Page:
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J Pharmacol Toxicol Methods. 2011 Nov-Dec;64(3):233-7. doi: 10.1016/j.vascn.2011.06.001. Epub 2011 Jun 30.

Prolonged incubation and stacked film exposure improve sensitivity in western blotting.

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  • 1Natural Science Division, Alderson-Broaddus College, Philippi, WV 26416, USA.



Western blotting is a basic technique for protein detection. For proteins of less abundance or antibodies of poorer quality, an increased sensitivity is often desired. Although it is commonly known that higher concentrations of antibodies and prolonged film exposure times will help improve sensitivity in western blots, both measures come with their own risks, and it is often unclear to which extent these measures should be applied.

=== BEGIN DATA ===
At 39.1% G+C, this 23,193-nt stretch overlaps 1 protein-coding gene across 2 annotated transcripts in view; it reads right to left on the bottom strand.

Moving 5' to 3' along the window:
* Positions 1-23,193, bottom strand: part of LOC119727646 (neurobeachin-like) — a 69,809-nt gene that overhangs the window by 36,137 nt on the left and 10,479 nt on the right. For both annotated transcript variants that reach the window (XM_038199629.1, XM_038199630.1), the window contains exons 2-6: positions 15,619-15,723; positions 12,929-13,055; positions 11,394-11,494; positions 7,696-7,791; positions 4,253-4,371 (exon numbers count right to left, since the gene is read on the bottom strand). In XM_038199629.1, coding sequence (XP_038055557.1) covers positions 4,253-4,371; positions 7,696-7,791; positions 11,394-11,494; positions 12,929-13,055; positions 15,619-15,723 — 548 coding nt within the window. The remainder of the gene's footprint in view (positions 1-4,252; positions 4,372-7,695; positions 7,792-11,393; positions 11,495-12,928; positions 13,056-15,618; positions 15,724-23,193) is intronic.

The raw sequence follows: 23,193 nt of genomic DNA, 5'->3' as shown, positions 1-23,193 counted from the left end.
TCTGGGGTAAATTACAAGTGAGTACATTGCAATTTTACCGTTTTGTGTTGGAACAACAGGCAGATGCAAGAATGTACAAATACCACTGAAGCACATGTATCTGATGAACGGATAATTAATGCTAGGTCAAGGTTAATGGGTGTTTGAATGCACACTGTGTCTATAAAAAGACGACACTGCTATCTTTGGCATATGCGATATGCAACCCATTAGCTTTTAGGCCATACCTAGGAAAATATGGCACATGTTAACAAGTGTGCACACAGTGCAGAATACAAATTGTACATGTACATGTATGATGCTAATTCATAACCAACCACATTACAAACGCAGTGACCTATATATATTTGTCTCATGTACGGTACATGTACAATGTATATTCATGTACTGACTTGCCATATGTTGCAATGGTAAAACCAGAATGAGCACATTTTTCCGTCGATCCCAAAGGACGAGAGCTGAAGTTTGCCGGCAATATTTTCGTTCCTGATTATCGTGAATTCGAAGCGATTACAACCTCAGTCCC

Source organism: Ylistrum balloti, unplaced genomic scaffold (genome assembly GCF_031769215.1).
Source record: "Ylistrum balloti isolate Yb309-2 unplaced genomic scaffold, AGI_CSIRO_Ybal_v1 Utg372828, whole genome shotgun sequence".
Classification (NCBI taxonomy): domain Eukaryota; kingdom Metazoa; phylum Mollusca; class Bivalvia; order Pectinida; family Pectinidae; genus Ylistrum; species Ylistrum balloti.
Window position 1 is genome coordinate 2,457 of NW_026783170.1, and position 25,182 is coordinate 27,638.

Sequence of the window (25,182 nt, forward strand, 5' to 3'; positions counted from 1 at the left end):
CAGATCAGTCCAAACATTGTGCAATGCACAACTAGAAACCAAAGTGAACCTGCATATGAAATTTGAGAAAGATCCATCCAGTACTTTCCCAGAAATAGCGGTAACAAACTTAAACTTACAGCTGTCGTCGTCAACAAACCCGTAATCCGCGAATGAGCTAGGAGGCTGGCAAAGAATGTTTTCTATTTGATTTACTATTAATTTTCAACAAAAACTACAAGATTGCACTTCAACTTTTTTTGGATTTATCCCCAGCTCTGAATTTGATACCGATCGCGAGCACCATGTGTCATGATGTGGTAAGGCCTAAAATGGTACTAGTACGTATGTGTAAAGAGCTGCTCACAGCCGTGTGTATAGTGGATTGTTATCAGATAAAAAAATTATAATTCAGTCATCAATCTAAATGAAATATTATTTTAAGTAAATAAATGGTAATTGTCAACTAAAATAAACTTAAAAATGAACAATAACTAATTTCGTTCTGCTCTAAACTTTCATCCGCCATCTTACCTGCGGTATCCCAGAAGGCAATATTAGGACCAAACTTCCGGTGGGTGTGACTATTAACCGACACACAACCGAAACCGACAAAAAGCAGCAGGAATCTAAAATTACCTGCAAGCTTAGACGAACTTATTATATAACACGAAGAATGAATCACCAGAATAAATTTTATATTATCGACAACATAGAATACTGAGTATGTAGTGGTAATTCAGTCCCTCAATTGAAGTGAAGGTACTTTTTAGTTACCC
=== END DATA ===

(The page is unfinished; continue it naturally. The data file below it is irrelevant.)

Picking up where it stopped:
We conducted time-course studies to investigate protein-antibody interactions and primary antibody-secondary antibody interactions in western blotting. We also propose a protocol of stacked film exposure and have tested it in standard curves and cancer cell samples.


Our study found that protein-primary antibody interactions and primary antibody-secondary antibody interactions could take a longer time than commonly used "one hour" or "overnight", and in some cases longer than 48h, to reach its maximum binding. We also show that the modified protocol of stacked film exposure works well for both standard curves and biological samples, reaching a maximum sensitivity in western blots without blurring target signals or increasing backgrounds.


In addition to regular optimization of antibody concentrations and film exposure time, a prolonged incubation with antibodies and stacked film exposure will also help improve sensitivity and reduce background in western blotting.

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